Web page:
The First Person and Other Stories

Title: The First Person and Other Stories

Writer: Ali Smith

Publishing House: Hamish Hamilton Ltd

Date of Publication: January 2nd 2008

Rating: 5 stars

‘’Williams Carlos Williams says that the short story, which acts like the flare of a match struck in the dark, is the only real form for describing the briefness, the brokenness and the simultaneous wholeness of people’s lives.’’

In twelve stories, one of the finest writers of our times pays a tribute to Love and its various melancholic, aching, tender, ugly faces. People isolate themselves in bitter disappointment while others come together to share a distinctive kind of togetherness in loneliness. An oxymoron? Hardly. After all, Love contains all the antitheses we can think of. Ali Smith shows why the Short Story genre is an art unlike any other.

True Short Story: A tender, quietly humorous story about the very special bond between two friends and a beautiful ode to the nature, the joy and the enchantment of the short story. Those who claim they don’t like short stories would do well to read this gem by Ali Smith…

The Child: A woman finds a child in her trolley. Nobody believes her when she tries to explain that he isn’t hers so she has no choice but to take him with her. And the one-year-old starts throwing every racist joke and insult in perfect English down to the rounded vowels and proper Conservative…attitude. 

‘’Have you seen them, covered in all the frost? the man was saying to the barmaid. Don’t they look just like magic roofs, don’t they look like winter always looked when you were a little child?’’

Present: In a pub what starts as a light discussion about the beauty of winter becomes a confession on childhood, the spirits of Christmas Past, neighbours and families. Real or imaginary conversations? It doesn’t matter. The beauty of this story is like snowflakes lit by the faint reflection of Christmas lights and the frosty silence.

The Third Person: This is a story of summer evenings and love and loss. The rest is open to interpretation…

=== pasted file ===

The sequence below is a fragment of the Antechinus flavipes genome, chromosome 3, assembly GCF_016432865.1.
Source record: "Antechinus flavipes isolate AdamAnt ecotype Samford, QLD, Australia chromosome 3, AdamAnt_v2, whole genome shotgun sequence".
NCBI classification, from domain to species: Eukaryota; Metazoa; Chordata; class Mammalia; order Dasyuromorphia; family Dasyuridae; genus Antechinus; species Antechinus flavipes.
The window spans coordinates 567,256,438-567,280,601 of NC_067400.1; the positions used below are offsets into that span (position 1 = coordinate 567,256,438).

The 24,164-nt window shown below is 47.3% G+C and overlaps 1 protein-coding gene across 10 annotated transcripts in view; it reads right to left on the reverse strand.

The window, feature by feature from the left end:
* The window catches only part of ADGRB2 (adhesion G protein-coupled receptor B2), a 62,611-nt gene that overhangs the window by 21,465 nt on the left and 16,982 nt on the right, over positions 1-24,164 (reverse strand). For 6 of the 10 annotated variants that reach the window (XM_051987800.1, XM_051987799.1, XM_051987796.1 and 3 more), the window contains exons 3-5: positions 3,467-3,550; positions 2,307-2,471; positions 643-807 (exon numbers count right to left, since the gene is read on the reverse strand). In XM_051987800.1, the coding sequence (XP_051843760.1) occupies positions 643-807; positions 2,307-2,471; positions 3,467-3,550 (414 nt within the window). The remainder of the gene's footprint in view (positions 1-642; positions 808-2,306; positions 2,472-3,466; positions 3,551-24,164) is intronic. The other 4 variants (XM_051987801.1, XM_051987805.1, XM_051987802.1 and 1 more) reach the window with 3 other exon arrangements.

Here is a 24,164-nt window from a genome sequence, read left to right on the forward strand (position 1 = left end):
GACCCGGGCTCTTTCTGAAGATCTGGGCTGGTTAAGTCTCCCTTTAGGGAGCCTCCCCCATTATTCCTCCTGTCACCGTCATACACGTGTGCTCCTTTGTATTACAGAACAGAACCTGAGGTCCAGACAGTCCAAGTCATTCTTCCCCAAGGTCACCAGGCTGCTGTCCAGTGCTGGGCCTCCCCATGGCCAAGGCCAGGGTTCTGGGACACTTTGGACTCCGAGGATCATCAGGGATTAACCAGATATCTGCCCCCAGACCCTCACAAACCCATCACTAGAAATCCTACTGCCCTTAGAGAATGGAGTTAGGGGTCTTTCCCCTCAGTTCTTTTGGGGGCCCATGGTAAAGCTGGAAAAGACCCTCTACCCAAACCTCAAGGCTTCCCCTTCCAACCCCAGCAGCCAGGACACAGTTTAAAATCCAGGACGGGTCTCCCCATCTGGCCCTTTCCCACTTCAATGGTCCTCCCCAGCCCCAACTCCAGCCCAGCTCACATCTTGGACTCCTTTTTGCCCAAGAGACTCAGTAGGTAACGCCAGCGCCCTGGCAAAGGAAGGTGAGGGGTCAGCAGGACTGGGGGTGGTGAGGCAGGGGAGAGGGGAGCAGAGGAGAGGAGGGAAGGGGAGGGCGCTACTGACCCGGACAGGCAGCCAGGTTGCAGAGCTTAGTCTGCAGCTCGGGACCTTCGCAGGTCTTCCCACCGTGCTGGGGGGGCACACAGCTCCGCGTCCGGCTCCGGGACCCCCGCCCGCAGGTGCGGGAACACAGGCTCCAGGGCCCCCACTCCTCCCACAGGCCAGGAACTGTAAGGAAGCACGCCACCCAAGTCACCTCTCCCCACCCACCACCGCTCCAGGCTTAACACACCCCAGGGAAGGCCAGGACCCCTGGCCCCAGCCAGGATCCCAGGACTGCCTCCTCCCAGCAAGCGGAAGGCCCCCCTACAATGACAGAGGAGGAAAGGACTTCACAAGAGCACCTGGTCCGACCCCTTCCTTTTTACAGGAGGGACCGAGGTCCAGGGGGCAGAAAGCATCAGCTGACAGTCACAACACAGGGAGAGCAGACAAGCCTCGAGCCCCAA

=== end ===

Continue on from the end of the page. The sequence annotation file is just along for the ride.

Fidelio and Bess: A ‘’retelling’’ of the musical Porgy and Bess by George Gershwin. I have to admit that I didn’t particularly care for that one…

The History of History: Should we see this story as an example of independence sacrificed on the altar of motherhood or should we feel sorry for the girl who’s practically left motherless because of a whim? And that’s the beauty of the Short Story genre.

No Exit: There is always a strange feeling when you see someone leaving the cinema in the middle of a film. And what about an ‘’Exit’’ that leads nowhere?

The Second Person: Can we really claim that we know the person we have chosen to share – even temporarily – our life with? Can we presume to be able to define them? 

I Know Something You Don’t Know: A boy decides to spend every day in bed, unwilling to eat or even move, and his mother resorts to charlatans because Medicine has disappointed her. And yet, the cure is right there when Nature and its miracles decide to come to the rescue.

Writ: How would we feel if we suddenly started to live with the (very vocal…) presence of our 14-year-old self that is constantly judging us and our society?

Astute Fiery Luxurious: A strange, probably misplaced, delivery brings back memories of teenage years and a troubled schoolmate who enjoyed ‘’killing things’’. A mysterious, multi-layered story.

The First Person: An achingly beautiful, haunting ode to Love. And that’s all that matters…

‘’You have peeled the roof off me and turned the whole library into a wood. Every book is a tree. Above the tops of the trees there’s nothing but birds.

 How am I supposed to survive this, out here in the wild wood?’’